NORTH NEWTON, KAN. - Kenneth B. Armitage knows marmots. He's also done scientific research on four continents. The retired University of Kansas professor, who studied marmot social behavior for four decades and who last summer traveled to the Galapagos Islands, will speak at Bethel College Nov. 7 and 8 in a series of lectures sponsored by the Science Lectureship Endowment. Armitage will lecture on "The Evolution of Sociality in Marmots: Costs and Benefits of Group Living" at 11 a.m., Thursday, Nov. 7 in room 121, Krehbiel Science Center.
He will present a slide lecture, "The Galapagos Islands: The Enchanted Isles," for Bethel College convocation at 10 a.m. Friday, Nov. 8 in Krehbiel Auditorium, Fine Arts Center. Both lectures are free and open to the public.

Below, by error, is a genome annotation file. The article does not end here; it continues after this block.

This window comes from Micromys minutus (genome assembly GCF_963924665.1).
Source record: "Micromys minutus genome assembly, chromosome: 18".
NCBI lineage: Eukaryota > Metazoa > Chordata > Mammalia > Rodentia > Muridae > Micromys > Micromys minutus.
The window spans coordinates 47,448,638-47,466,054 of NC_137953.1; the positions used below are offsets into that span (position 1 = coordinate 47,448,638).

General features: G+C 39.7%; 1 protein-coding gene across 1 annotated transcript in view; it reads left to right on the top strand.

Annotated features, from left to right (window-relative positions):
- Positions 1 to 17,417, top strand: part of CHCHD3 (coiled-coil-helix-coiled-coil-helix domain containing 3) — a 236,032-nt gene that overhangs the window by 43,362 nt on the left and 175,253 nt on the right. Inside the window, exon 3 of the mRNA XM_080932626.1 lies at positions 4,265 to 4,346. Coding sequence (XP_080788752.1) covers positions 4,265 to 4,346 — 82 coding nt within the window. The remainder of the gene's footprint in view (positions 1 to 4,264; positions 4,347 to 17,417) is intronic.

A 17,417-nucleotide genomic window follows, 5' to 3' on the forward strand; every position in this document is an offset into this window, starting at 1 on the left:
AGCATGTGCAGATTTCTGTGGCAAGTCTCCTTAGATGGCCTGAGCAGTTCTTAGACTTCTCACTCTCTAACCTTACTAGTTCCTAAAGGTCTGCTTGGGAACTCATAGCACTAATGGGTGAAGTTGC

Armitage is now retired from his professorship in the department of ecology and evolutionary biology at the University of Kansas, Lawrence. For nearly 40 years he taught biology to undergraduates and graduate students at KU. He advised and supported more than 50 KU graduate students to earn master's or doctoral degrees, including Bethel College biology professor Wayne Wiens.
"Dr. Armitage was an inspiring and demanding instructor," Wiens says. "He has won numerous awards for his fine teaching and is a prolific scientist and writer."
Armitage has published nearly 200 papers and given more than 100 scientific presentations in the United States, Europe and Australia. While he did research in places such as Antarctica, El Salvador, Nicaragua and Russia, he spent most summers throughout his career at Rocky Mountain Biological Laboratory in Colorado studying the costs and benefits of marmot social behavior.